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battery bank

Hello,
I would like to have a deep cycle battery bank 3 x 135Ah (405Ah) and one starter battery 110Ah. I found on internet that suggested ratio alternator to battery bank is 20-25%. I would like to ask you about the confirmation please.
The second issue is the localization of battery bank. My boat is traditional narrowboat so the olnly space I can think about is the current place of the batteries under the deck. Do you think it is safe as it is confined space? Currently one leisure heavy duty and one starter batteries are there but with more batteries there would be more hydrogen from charging...
Kind Regards
Jarek

Asked by: Joanna and Jarek   | 4.25pm, Monday 7 February


WW says:

Firstly, you are right that the alternator should be about 20% of the battery bank size. However, this is only one side- without external control, even a very large alternator will cycle the batteries between 50% discharged (flat) and around 85% (apparent full). As the resistance of the battery rises as it charges, and the voltage increases, the current from the alternator will be limited, so vastly prolonging the time taken to charge- hence why an ammeter often reads high, but soon drops to 5 amp or so charge.
Using an external controller will increase the charge rate, and the final voltage, so getting more out of the batteries, as well as decreasing the charging time. The current input to the battery will be maintained, as the voltage increases. Some units follow the 4-stage advanced charging that you would find on a high quality 230V battery charger.
So, a well-geared 55amp alternator with an external controller (the Adverc/Sterling/Kestral type) would be better than a 90amp alternator with no external control. I would be tempted to fit the smaller alternator, and go for an external controller. it would also reduce the load on the engine, to a proportion, while still ensuring good charging (assuming you would need a maximum charge input in a day, of around 40% of the battery capacity, or, say 100amps).
For the second question, this is more a BSS question, so Rupert may add to this. if the engine room is well ventilated, then it doesn't count as part of the accomodation. Hopefully, the amount of hydrogen produced would be kept to a minimum, though charge controllers can incrase the gassing (and water consumption) as a byproduct of faster, deeper charger.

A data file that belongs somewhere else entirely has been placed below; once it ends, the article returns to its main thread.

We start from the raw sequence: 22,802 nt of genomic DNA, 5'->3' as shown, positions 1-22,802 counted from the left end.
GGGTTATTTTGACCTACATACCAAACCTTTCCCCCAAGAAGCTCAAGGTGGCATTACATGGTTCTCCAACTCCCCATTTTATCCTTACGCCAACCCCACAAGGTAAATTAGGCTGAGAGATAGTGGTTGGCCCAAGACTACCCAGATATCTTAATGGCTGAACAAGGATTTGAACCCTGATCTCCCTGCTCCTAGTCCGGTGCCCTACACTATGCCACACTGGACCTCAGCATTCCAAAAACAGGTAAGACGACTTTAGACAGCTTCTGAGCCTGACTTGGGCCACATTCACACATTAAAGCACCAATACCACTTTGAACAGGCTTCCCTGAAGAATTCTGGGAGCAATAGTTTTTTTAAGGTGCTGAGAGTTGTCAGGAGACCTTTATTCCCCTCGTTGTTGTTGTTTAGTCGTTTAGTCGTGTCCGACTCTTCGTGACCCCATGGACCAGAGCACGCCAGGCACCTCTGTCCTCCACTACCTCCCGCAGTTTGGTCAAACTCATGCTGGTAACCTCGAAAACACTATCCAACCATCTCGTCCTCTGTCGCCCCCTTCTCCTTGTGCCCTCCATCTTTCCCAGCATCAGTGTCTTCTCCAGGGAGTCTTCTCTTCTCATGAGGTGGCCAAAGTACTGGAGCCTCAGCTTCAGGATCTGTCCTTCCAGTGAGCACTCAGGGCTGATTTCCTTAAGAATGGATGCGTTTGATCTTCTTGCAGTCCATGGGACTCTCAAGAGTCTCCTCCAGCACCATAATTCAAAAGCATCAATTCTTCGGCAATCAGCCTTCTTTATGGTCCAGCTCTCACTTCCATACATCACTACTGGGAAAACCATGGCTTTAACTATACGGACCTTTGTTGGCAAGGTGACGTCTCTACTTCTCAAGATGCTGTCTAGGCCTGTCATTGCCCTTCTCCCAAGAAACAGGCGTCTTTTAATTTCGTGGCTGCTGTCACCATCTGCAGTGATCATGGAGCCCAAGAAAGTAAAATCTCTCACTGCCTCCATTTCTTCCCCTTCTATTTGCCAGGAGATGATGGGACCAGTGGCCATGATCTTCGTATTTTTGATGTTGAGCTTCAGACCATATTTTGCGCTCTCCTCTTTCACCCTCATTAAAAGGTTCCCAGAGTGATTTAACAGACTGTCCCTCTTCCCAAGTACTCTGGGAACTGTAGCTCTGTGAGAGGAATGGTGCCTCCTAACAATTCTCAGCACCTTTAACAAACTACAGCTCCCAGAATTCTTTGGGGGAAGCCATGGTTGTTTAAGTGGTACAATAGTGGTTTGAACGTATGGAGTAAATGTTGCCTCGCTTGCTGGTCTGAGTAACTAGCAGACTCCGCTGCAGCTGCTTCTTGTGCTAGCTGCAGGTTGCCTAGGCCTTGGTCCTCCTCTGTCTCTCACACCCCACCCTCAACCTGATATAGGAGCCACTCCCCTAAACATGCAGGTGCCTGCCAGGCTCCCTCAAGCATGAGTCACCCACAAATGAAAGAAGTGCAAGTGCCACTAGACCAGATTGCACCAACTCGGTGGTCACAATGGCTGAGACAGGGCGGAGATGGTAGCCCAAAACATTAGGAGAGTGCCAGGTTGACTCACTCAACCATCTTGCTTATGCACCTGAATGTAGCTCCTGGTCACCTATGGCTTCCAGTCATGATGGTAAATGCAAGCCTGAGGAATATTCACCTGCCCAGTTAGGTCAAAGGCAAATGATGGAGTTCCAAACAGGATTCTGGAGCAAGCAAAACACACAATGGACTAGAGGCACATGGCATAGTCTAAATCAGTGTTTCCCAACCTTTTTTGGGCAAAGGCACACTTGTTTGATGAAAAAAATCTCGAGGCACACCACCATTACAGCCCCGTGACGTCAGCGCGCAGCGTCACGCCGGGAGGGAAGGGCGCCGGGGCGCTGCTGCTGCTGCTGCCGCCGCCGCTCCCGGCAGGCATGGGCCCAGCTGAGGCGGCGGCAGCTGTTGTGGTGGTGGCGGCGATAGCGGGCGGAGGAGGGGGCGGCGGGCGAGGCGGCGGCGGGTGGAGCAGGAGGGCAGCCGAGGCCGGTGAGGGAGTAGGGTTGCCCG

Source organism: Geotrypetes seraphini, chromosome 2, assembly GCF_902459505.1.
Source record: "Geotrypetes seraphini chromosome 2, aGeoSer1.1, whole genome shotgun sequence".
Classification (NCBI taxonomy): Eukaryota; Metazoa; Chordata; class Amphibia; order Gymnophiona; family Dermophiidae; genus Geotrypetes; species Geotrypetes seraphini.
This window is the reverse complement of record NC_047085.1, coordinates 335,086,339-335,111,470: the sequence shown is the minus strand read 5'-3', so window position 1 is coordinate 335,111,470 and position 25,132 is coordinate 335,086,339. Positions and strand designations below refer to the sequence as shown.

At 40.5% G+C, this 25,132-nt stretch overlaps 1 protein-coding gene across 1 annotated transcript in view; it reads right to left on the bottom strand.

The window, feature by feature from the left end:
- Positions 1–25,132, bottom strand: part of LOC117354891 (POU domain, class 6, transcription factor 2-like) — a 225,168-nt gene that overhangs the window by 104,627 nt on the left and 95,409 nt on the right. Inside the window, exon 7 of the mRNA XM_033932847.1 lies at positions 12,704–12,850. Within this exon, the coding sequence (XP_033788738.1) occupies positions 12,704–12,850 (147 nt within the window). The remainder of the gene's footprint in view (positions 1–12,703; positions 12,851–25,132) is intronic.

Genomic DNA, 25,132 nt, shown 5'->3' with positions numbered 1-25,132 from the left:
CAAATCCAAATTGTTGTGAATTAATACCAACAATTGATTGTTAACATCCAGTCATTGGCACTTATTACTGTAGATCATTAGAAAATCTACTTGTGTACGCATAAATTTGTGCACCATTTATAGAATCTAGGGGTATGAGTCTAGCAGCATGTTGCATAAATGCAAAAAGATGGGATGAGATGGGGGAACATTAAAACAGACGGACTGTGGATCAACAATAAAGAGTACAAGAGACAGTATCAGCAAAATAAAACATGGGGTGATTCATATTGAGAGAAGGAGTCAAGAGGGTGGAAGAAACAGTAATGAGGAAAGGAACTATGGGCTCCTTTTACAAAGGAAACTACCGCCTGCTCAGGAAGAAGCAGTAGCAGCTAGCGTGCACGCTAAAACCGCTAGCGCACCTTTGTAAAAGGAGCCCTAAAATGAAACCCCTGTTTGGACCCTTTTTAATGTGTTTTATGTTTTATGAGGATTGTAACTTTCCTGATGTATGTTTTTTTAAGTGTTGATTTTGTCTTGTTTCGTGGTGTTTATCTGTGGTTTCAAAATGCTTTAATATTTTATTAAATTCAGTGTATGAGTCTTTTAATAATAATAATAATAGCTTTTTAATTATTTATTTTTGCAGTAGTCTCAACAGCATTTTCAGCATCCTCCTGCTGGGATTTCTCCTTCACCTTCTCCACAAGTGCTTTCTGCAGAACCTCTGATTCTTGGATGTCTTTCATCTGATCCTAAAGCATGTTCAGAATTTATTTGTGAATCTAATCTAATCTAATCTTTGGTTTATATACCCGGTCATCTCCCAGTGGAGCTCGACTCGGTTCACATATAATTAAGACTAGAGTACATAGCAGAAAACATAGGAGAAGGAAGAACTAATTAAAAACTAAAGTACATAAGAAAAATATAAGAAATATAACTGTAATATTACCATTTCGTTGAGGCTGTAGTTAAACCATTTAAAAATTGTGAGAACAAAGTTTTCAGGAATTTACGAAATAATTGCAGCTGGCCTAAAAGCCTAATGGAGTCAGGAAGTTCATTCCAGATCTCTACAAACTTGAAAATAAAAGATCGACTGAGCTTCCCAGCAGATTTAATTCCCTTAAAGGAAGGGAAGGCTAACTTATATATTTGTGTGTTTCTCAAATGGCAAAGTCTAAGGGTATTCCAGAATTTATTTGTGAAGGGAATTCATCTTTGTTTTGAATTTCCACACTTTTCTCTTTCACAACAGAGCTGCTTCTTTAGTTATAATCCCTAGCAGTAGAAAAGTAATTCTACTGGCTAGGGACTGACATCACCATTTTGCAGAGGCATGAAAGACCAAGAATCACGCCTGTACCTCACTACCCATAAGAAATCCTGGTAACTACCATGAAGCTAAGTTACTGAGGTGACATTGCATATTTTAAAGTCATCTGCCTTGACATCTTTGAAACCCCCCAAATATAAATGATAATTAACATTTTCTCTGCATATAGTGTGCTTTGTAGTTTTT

Hydrogen is, of course, lighter than air. As long as there is a route out at high level for the hydrogen, this shoudl be fine- if in doubt, provide some ducting to assist this, or a second vent just forward of the counter (or one on either side) to increase the ventilation. If the area is not enlosed, it is not confined- and if it shares the sapce with the engine, if there is sufficient ventilation for the engine (which would be running anyway while the engine is charging) then there would be enough for the batteries.

Mark Langley  | 2.19PM, Tuesday 8 February

To see if the Sterling controller is working, using a digital multimeter, directly at the batteries, measure the voltage over a period of time- it should boost to around 14.8V at peak charging, then settle down to a lower value, around 14.4 or 13.8V.

Mark Langley  | 4.23PM, Tuesday 8 February

The location of the batteries is important; they must be easily accessed for maintenance, well ventilated (as Mark says), and be secure. They must also have insulated terminals or an insulating cover that does not trap any released hydrogen.
It is also worth considering the location with regard to the expected use of the boat. Batteries stuck on the swim under the deck of a cruiser NB are fine for holidays, but do not expect them to perform well in winter conditions. If the boat is to be used all year round, the batteries need to be kept warm. Consider putting them in the cabin space.
Rupert

Rupert Smedley  | 10.47PM, Wednesday 16 February


Readers say:

Thank you very much.
I found there already small Sterling controller just was not sure if it is working. I am waiting for BSC inspection update and hopefully in 2 weeks there will be new home.
Regards
Jarek

Joanna and Jarek   | 3.40PM, Tuesday 8 February

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